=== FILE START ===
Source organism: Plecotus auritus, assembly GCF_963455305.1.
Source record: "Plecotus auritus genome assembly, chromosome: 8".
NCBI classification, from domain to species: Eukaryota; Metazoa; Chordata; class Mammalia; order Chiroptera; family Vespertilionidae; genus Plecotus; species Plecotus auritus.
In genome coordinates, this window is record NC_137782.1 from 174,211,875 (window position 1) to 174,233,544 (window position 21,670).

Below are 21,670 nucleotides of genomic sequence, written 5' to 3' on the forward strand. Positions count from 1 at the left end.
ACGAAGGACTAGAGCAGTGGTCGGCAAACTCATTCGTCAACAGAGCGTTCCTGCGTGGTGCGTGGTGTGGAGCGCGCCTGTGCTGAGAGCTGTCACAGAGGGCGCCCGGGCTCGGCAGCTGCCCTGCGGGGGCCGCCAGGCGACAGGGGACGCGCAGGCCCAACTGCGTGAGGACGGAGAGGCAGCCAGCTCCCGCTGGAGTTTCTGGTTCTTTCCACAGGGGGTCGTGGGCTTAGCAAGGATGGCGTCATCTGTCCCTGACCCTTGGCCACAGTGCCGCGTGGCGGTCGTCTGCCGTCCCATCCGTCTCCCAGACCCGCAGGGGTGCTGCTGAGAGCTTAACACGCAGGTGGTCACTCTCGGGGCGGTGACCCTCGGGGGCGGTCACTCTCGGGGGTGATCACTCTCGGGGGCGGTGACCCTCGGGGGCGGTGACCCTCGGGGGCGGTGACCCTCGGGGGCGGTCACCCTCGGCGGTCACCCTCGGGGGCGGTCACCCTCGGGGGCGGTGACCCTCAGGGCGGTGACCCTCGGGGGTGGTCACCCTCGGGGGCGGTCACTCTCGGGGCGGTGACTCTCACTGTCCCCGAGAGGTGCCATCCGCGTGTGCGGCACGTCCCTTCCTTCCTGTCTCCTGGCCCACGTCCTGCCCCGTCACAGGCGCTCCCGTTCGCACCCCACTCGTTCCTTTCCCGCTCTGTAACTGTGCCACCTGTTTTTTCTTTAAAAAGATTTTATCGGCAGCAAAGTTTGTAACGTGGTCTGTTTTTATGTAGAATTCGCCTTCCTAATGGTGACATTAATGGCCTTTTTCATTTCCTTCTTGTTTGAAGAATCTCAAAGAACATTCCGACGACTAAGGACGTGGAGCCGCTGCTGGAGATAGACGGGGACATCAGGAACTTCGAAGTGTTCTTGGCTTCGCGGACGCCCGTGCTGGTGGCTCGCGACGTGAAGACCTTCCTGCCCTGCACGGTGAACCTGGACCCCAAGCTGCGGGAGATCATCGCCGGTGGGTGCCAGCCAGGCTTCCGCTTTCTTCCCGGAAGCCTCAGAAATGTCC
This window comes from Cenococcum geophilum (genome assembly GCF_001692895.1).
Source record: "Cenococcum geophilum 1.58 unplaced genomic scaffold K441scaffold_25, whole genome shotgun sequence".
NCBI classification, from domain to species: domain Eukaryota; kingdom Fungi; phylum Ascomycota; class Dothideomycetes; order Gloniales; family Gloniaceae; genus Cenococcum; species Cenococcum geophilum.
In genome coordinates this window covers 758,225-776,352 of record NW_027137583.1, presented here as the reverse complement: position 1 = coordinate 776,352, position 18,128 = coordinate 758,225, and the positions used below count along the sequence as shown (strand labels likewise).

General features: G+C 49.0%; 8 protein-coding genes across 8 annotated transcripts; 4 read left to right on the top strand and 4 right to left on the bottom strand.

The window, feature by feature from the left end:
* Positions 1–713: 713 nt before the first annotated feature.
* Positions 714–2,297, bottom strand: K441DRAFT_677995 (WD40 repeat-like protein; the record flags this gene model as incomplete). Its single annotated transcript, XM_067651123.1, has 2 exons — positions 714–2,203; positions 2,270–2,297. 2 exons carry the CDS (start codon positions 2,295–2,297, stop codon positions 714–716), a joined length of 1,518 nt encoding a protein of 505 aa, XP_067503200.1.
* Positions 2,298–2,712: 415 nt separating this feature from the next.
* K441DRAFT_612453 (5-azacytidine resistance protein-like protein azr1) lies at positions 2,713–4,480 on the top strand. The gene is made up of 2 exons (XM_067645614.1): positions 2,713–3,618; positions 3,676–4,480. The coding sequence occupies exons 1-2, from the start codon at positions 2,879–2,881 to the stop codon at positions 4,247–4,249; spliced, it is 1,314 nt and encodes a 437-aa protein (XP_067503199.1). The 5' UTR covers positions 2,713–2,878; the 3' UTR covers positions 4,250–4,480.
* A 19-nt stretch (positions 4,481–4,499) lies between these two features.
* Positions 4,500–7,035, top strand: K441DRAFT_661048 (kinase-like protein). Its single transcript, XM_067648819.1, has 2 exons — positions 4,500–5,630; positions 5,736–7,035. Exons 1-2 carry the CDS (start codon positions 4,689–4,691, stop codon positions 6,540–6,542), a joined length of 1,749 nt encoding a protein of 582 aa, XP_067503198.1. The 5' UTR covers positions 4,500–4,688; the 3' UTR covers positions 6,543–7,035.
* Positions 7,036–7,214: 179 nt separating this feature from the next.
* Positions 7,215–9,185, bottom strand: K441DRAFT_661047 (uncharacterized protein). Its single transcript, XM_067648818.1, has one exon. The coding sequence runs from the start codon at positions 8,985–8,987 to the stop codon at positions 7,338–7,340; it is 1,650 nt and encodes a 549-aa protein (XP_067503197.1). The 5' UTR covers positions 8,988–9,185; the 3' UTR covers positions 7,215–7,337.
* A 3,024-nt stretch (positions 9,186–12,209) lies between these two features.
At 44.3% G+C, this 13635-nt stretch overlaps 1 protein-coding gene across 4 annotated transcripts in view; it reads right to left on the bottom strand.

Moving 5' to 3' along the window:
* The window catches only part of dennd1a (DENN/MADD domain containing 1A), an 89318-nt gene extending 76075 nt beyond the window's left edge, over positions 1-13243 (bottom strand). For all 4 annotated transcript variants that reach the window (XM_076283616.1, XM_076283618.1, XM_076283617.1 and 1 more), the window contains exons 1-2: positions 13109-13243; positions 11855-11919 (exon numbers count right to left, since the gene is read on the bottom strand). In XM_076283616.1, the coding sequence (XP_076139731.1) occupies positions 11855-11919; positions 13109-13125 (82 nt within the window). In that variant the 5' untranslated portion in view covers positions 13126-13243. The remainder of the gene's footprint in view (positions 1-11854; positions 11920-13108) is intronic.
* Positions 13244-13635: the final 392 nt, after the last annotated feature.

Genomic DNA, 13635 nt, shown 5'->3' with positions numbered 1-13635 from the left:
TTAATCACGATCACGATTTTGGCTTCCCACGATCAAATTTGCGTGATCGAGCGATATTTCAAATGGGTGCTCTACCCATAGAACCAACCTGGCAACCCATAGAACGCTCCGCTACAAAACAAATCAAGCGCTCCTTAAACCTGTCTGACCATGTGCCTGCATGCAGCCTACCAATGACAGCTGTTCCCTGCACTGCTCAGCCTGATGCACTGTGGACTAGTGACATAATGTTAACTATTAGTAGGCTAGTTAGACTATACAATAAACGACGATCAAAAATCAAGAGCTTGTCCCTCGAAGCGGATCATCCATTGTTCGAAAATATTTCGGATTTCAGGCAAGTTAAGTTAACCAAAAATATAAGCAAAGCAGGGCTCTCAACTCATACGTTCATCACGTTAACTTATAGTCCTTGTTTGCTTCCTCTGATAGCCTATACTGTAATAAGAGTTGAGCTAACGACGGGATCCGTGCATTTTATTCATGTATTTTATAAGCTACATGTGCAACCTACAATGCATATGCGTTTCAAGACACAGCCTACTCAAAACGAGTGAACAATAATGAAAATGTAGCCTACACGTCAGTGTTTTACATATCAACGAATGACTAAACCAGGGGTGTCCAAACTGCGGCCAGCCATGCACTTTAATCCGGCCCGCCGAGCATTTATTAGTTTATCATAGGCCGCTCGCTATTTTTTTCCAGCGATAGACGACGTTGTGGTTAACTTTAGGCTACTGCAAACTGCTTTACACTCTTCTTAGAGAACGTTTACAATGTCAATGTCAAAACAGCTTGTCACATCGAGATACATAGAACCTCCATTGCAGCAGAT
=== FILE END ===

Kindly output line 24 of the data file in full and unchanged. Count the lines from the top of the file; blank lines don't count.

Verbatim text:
* The window catches only part of dennd1a (DENN/MADD domain containing 1A), an 89318-nt gene extending 76075 nt beyond the window's left edge, over positions 1-13243 (bottom strand). For all 4 annotated transcript variants that reach the window (XM_076283616.1, XM_076283618.1, XM_076283617.1 and 1 more), the window contains exons 1-2: positions 13109-13243; positions 11855-11919 (exon numbers count right to left, since the gene is read on the bottom strand). In XM_076283616.1, the coding sequence (XP_076139731.1) occupies positions 11855-11919; positions 13109-13125 (82 nt within the window). In that variant the 5' untranslated portion in view covers positions 13126-13243. The remainder of the gene's footprint in view (positions 1-11854; positions 11920-13108) is intronic.